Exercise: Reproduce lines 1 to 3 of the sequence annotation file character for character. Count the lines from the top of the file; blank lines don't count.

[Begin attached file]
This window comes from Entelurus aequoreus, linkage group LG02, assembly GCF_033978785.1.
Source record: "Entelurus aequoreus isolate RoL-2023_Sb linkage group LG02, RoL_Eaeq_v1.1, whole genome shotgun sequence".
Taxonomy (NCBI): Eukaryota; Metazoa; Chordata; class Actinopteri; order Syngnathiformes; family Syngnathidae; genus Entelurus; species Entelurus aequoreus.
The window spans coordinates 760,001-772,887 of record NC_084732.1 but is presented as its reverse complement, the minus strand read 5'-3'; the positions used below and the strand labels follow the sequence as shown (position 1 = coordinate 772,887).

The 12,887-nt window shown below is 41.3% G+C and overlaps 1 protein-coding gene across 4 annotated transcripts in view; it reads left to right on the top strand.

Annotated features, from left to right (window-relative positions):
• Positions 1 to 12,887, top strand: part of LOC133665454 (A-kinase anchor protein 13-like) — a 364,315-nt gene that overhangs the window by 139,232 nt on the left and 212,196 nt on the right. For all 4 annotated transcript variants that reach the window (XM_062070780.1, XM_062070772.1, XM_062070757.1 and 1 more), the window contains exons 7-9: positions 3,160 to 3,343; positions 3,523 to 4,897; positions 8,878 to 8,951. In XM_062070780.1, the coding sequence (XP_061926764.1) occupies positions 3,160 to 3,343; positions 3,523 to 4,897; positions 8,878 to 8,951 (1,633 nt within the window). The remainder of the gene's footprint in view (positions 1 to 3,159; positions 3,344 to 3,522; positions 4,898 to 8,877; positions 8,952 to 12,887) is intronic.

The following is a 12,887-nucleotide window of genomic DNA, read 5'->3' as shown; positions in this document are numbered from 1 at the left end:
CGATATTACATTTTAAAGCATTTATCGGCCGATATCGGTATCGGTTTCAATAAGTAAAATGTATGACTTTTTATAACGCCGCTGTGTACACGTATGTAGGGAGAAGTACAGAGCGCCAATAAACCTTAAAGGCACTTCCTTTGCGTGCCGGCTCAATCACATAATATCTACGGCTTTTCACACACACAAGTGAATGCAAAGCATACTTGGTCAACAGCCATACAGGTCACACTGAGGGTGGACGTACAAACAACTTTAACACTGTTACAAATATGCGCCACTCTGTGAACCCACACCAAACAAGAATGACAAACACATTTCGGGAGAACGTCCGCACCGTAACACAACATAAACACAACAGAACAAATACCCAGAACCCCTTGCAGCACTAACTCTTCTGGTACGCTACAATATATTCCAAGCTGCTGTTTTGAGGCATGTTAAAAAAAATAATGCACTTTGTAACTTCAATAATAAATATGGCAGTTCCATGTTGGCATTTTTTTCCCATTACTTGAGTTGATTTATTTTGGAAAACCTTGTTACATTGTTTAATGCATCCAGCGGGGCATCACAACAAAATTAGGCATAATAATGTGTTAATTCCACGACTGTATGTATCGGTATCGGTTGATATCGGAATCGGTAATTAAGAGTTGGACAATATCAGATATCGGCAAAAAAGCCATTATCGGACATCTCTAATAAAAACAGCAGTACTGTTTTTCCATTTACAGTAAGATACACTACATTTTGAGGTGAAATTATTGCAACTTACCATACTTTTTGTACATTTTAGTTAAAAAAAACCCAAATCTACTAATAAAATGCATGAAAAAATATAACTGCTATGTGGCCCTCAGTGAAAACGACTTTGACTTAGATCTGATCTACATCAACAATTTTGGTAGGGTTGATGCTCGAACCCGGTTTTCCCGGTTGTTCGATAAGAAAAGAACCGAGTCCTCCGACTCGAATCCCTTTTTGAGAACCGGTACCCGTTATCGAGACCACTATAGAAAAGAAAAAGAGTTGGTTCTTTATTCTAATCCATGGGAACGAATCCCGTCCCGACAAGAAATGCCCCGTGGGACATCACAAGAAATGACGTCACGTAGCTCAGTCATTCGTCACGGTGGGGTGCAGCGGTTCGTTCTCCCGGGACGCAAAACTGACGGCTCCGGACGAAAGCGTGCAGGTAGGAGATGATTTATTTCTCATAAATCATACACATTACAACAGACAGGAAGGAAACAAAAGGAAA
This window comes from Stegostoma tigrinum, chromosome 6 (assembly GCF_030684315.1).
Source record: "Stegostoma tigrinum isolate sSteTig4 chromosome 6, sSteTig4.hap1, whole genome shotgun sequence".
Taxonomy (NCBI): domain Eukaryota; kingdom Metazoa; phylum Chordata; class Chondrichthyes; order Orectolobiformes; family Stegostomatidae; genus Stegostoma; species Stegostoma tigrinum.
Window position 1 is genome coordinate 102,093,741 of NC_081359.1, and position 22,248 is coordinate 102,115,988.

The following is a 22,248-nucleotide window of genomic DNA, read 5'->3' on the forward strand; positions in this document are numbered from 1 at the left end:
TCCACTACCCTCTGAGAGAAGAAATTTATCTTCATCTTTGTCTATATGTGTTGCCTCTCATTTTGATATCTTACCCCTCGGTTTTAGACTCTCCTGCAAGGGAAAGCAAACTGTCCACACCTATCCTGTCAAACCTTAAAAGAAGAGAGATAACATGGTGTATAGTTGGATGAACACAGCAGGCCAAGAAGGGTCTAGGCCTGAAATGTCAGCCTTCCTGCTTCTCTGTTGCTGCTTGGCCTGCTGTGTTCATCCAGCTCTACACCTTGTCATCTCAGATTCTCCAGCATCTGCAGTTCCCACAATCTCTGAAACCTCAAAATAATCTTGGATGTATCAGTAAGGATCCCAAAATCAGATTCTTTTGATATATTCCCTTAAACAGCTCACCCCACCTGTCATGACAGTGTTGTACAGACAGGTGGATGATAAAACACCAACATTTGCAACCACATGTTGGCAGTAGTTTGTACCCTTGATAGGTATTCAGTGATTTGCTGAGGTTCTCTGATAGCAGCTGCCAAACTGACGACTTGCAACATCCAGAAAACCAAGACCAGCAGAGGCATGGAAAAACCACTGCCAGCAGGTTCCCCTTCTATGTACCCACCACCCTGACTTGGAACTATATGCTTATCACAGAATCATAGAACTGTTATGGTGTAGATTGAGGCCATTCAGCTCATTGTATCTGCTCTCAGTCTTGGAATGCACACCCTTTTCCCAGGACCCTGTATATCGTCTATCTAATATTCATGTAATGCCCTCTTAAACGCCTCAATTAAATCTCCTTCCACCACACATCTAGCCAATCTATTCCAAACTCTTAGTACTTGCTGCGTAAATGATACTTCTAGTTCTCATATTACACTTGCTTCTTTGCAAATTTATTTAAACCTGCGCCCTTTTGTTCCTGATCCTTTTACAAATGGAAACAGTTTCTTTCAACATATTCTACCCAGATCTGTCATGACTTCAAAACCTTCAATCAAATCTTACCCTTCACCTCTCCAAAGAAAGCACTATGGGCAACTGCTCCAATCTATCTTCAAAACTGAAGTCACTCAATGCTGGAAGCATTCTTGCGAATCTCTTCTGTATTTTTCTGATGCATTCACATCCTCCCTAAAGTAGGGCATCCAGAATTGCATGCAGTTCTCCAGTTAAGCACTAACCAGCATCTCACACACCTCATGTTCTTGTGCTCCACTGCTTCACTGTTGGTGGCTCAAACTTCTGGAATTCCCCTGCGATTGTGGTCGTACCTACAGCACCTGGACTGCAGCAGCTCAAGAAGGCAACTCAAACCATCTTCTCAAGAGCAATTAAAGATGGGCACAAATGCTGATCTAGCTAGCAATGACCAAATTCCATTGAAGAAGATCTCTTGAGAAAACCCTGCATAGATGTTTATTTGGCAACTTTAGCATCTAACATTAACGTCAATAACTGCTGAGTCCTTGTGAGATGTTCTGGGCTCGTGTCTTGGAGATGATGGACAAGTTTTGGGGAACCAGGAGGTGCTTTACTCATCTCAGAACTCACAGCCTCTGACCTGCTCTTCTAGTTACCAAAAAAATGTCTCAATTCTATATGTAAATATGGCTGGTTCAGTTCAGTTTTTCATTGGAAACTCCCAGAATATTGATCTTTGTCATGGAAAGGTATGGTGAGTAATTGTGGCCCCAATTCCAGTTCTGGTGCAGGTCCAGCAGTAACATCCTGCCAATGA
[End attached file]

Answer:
This window comes from Entelurus aequoreus, linkage group LG02, assembly GCF_033978785.1.
Source record: "Entelurus aequoreus isolate RoL-2023_Sb linkage group LG02, RoL_Eaeq_v1.1, whole genome shotgun sequence".
Taxonomy (NCBI): Eukaryota; Metazoa; Chordata; class Actinopteri; order Syngnathiformes; family Syngnathidae; genus Entelurus; species Entelurus aequoreus.